The annual University of Notre Dame School of Architecture Driehaus Prize events were held this past weekend in Chicago. I was fortunate to attend, along with my dear friend and colleague Kevin Hart AIA, FRSA.
Kevin handed me a printed version of the acceptance address Andrés Duany delivered when he was awarded the Prize in 2008. You can read this remarkable document here.
Duany contributes an inspired manifesto to the new urban conversation, proposing a ‘new ethos’ that would expand the classical architectural canon to engage the 21st century by using folk vernacular as the springboard for transcending the authority of masters and masterpieces.
Duany makes a hugely valuable distinction between vernacular style and the vernacular mind:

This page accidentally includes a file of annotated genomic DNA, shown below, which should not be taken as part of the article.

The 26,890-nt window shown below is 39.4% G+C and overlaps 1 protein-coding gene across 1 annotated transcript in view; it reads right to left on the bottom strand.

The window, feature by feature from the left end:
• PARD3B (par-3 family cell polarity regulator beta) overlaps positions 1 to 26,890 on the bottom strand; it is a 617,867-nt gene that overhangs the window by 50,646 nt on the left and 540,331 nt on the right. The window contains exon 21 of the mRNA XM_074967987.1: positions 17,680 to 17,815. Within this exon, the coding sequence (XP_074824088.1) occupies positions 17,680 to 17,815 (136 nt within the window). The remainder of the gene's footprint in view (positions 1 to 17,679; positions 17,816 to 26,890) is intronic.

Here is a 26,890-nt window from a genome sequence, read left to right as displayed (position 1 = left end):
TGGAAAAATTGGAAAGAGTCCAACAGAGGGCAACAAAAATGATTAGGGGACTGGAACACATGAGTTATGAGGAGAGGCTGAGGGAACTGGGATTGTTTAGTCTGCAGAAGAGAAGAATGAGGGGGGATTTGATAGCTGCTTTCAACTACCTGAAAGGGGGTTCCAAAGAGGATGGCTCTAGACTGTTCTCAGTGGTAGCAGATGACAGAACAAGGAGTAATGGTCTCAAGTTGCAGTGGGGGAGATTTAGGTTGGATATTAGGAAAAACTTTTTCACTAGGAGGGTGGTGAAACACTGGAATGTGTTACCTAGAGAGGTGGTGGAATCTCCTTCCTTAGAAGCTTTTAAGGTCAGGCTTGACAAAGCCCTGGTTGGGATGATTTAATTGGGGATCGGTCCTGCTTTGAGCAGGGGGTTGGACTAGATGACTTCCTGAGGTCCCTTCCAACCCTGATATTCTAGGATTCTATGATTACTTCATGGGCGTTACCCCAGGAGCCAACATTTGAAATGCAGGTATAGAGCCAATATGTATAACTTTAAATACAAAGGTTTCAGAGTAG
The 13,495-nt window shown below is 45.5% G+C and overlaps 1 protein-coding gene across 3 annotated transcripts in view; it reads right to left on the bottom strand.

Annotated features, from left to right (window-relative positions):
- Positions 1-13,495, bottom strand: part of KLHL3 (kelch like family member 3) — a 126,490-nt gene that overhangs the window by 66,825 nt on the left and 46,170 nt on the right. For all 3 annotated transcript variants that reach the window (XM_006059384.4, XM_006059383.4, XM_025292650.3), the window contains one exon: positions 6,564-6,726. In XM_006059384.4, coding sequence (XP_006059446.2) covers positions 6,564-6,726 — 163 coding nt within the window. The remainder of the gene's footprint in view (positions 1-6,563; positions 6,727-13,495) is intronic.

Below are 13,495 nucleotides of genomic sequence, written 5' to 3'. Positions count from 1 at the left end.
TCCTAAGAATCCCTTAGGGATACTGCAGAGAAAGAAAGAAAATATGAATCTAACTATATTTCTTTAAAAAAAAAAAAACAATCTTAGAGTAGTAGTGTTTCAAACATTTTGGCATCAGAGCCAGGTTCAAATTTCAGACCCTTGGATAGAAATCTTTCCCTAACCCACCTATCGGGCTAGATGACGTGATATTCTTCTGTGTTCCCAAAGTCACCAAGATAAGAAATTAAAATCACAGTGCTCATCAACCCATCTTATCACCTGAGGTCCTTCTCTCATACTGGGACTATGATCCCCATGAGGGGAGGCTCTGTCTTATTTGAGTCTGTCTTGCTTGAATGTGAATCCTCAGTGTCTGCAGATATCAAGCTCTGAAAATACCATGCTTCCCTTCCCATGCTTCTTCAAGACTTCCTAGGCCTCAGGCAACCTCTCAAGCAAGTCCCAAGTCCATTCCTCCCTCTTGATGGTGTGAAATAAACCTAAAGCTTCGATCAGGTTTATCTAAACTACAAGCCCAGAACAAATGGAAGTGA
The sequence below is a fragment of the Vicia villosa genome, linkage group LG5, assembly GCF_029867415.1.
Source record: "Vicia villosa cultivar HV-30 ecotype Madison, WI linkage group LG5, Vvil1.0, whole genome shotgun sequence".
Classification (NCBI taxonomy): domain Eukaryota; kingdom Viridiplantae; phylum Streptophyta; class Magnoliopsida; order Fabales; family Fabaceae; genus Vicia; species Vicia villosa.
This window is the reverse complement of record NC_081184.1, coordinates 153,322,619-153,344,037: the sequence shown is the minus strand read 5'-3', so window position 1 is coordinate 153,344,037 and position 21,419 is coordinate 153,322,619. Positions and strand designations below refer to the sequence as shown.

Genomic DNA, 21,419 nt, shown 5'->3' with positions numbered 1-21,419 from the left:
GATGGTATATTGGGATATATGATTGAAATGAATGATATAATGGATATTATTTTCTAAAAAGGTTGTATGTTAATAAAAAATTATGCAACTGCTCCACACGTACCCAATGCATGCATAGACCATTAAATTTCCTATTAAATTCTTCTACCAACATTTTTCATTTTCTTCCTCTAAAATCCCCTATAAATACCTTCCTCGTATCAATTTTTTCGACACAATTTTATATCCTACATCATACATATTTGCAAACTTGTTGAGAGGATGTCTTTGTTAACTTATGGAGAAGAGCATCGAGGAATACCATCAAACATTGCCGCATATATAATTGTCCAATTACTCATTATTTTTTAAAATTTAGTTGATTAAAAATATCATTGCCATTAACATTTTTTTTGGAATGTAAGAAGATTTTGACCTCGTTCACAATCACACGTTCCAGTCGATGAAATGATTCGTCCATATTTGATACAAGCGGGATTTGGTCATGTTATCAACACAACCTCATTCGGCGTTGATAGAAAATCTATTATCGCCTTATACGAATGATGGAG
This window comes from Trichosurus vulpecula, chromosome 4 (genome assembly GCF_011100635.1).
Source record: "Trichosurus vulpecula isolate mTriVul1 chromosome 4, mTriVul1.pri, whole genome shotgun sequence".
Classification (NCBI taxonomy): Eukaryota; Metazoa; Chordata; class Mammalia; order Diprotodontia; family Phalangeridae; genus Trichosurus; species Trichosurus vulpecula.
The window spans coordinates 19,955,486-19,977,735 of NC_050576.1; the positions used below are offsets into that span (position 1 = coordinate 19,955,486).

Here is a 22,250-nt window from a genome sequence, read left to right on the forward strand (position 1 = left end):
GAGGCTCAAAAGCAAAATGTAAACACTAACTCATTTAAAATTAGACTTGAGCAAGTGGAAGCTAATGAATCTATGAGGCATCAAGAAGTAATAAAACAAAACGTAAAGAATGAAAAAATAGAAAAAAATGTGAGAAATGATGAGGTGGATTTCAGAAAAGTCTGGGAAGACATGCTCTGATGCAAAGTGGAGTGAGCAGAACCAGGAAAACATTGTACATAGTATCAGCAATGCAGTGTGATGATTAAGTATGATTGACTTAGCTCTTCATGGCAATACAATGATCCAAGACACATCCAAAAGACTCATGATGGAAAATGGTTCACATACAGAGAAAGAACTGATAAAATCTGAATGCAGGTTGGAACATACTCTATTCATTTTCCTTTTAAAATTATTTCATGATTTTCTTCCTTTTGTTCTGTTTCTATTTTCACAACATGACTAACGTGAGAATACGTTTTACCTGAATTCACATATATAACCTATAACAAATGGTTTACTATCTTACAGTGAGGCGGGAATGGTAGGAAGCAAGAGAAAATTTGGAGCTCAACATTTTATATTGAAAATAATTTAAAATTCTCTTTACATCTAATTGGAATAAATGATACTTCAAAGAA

Not “the vernacular,” which is a style, but the vernacular mind, which is the way of folk art. It is the ability to compose from memory and circumstance, with found materials, of working sequentially through anything and everything, with craft but not perfection.
Duany argues for tapping the power of the vernacular mind to claim “an enormous amount of new territory” for architectural classicism and the high peaks of 21st century architecture. Hats off!
Theory of mind is also on the mind of economist Robert J. Shiller, who ponders theory of mind in relation to the current financial crisis and economic forecasts in his recent article, “It Pays to Understand the Mind-Set.”
As Schiller describes, theory of mind is “defined by cognitive scientists as humans’ innate ability, evolved over millions of years, to judge others’ changing thinking, their understandings, their intentions, their pretenses. It is a judgment facility, quite different from our quantitative faculties.”
Only good things can happen when esteemed town planners and economists start talking about theory of mind.
More on cognitive science and theory of mind is available at the Stanford Encyclopedia of Philosophy.